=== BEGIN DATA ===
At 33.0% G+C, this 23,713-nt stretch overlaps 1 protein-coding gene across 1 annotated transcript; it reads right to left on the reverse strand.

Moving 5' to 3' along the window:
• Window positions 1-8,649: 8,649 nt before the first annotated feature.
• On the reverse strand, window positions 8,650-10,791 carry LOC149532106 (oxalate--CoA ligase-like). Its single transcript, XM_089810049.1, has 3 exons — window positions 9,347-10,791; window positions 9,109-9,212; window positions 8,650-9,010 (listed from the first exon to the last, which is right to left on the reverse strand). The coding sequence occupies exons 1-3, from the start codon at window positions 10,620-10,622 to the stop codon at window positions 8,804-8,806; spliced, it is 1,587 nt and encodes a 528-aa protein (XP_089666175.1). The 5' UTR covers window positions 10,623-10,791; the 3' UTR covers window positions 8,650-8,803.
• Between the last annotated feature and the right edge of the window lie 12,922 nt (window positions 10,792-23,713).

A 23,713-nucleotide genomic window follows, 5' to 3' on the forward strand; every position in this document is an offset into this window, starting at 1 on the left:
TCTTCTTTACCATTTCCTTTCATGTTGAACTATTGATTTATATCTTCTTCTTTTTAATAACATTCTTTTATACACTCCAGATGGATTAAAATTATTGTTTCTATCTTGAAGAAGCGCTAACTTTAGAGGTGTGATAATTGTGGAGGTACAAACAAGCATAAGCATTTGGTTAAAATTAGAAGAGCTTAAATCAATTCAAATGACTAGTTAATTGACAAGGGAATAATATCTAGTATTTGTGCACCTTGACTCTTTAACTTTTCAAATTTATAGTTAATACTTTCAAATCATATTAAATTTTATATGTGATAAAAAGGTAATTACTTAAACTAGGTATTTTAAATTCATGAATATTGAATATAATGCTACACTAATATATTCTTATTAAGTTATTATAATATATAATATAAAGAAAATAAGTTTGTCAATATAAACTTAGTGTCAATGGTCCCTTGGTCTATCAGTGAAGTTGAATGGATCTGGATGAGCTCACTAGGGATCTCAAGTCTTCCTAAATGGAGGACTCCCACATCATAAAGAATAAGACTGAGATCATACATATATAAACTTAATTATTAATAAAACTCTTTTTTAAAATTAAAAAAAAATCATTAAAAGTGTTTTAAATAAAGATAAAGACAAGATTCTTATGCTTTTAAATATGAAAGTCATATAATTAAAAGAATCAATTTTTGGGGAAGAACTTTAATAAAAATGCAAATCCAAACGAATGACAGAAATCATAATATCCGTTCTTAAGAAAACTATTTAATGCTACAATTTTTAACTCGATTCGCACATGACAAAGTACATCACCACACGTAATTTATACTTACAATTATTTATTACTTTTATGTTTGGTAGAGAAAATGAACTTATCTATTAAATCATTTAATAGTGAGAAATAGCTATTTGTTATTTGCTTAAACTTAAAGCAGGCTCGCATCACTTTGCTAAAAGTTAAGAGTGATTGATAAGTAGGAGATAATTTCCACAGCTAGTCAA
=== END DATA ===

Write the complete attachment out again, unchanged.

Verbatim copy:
At 33.0% G+C, this 23,713-nt stretch overlaps 1 protein-coding gene across 1 annotated transcript; it reads right to left on the reverse strand.

Moving 5' to 3' along the window:
• Window positions 1-8,649: 8,649 nt before the first annotated feature.
• On the reverse strand, window positions 8,650-10,791 carry LOC149532106 (oxalate--CoA ligase-like). Its single transcript, XM_089810049.1, has 3 exons — window positions 9,347-10,791; window positions 9,109-9,212; window positions 8,650-9,010 (listed from the first exon to the last, which is right to left on the reverse strand). The coding sequence occupies exons 1-3, from the start codon at window positions 10,620-10,622 to the stop codon at window positions 8,804-8,806; spliced, it is 1,587 nt and encodes a 528-aa protein (XP_089666175.1). The 5' UTR covers window positions 10,623-10,791; the 3' UTR covers window positions 8,650-8,803.
• Between the last annotated feature and the right edge of the window lie 12,922 nt (window positions 10,792-23,713).

A 23,713-nucleotide genomic window follows, 5' to 3' on the forward strand; every position in this document is an offset into this window, starting at 1 on the left:
TCTTCTTTACCATTTCCTTTCATGTTGAACTATTGATTTATATCTTCTTCTTTTTAATAACATTCTTTTATACACTCCAGATGGATTAAAATTATTGTTTCTATCTTGAAGAAGCGCTAACTTTAGAGGTGTGATAATTGTGGAGGTACAAACAAGCATAAGCATTTGGTTAAAATTAGAAGAGCTTAAATCAATTCAAATGACTAGTTAATTGACAAGGGAATAATATCTAGTATTTGTGCACCTTGACTCTTTAACTTTTCAAATTTATAGTTAATACTTTCAAATCATATTAAATTTTATATGTGATAAAAAGGTAATTACTTAAACTAGGTATTTTAAATTCATGAATATTGAATATAATGCTACACTAATATATTCTTATTAAGTTATTATAATATATAATATAAAGAAAATAAGTTTGTCAATATAAACTTAGTGTCAATGGTCCCTTGGTCTATCAGTGAAGTTGAATGGATCTGGATGAGCTCACTAGGGATCTCAAGTCTTCCTAAATGGAGGACTCCCACATCATAAAGAATAAGACTGAGATCATACATATATAAACTTAATTATTAATAAAACTCTTTTTTAAAATTAAAAAAAAATCATTAAAAGTGTTTTAAATAAAGATAAAGACAAGATTCTTATGCTTTTAAATATGAAAGTCATATAATTAAAAGAATCAATTTTTGGGGAAGAACTTTAATAAAAATGCAAATCCAAACGAATGACAGAAATCATAATATCCGTTCTTAAGAAAACTATTTAATGCTACAATTTTTAACTCGATTCGCACATGACAAAGTACATCACCACACGTAATTTATACTTACAATTATTTATTACTTTTATGTTTGGTAGAGAAAATGAACTTATCTATTAAATCATTTAATAGTGAGAAATAGCTATTTGTTATTTGCTTAAACTTAAAGCAGGCTCGCATCACTTTGCTAAAAGTTAAGAGTGATTGATAAGTAGGAGATAATTTCCACAGCTAGTCAA